• International organisations to pay a living wage
    To encourage wealthy global organisations to be proud of taking an ethical stance and making this part of their branding, taking a lead in changing the world so that every man, woman and child associated with their supply chains can make a living wage.
    29 of 100 Signatures
    Created by Debbie Barazetti
  • Make JSA/ESA payable from day 1.
    As of October 2014, the Govt. changed the rules to disallow the first 7 days of any new JSA/ESA claim. As part of a JSA claim, the claimant is required to spend 30 hours per week searching for work. This must therefore constitute a 'job' in it's very description. When working, an employer would not legally be entitled to disregard your first 7 days work and class them as un-payable work days, so why should the DWP (who, when you sign-on, surely become your 'employer') be allowed to get away with it ?.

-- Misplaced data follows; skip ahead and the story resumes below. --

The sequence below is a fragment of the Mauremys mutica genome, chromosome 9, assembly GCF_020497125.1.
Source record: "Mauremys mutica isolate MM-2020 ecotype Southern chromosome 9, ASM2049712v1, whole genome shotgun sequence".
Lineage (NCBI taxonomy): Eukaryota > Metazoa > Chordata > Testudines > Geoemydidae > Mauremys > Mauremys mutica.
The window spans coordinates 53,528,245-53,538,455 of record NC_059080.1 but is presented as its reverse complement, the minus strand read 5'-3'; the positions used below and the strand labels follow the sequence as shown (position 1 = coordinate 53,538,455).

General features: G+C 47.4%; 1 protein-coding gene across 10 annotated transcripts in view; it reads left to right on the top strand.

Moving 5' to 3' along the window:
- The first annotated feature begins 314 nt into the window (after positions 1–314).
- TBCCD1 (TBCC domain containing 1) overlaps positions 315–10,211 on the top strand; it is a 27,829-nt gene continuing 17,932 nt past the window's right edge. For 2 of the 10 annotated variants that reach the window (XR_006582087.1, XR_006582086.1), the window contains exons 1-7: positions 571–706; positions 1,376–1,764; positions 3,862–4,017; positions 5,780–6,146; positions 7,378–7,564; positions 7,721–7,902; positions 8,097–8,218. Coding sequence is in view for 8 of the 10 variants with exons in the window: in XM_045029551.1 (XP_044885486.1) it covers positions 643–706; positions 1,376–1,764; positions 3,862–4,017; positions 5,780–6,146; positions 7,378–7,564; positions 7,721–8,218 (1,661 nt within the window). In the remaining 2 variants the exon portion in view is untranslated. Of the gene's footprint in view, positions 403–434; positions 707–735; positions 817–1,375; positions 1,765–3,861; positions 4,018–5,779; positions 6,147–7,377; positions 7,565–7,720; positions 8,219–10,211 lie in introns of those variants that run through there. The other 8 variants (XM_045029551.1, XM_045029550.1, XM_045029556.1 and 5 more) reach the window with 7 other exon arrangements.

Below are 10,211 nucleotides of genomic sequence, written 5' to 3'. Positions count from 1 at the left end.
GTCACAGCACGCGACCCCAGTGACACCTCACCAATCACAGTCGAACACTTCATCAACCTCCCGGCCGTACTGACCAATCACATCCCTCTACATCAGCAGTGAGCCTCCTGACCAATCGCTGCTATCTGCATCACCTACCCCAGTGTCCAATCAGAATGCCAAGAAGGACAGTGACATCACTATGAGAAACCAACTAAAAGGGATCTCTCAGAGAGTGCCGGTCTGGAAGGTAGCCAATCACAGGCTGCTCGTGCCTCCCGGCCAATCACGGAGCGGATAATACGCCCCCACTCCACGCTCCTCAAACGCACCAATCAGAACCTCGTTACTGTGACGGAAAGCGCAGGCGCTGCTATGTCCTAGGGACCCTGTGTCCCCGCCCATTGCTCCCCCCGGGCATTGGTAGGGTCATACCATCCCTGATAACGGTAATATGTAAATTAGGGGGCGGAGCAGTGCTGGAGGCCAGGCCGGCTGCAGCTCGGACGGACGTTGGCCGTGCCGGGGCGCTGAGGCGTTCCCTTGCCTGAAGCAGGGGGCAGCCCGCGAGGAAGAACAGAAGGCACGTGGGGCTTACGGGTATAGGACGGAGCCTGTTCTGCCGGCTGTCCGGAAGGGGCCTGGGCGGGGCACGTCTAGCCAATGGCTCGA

46 of 100 Signatures
    Created by Patrick Mead
  • Save Castle Toward
    The community project will create in excess of 80 jobs in an area that desperately needs them. It will also create an attraction that will attract visitors to a beautiful part of Argyll, further boosting the areas fragile economy. The project will do more for the area than anything the council has so far done in relation to the estate. The communities of Dunoon, Innellan and Toward are united behind this project, unlike the council, who have only put obstacles in the way.
    10,766 of 15,000 Signatures
    Created by Katey Stewart
  • Stop the 75 redundancies at Sheffield College
    We the undersigned urge the Governors of Sheffield City College to cease their redundancy programme, to reject profiteering and campaign with staff unions for public investment in FE that enables long term planning and the provision of a broader menu of further and adult education.
    282 of 300 Signatures
    Created by Sheffield College UCU Picture
  • Pay the cleaners the Living Wage of £9.15 p/hour at Topshop, Sotheby's and Barbican Centre.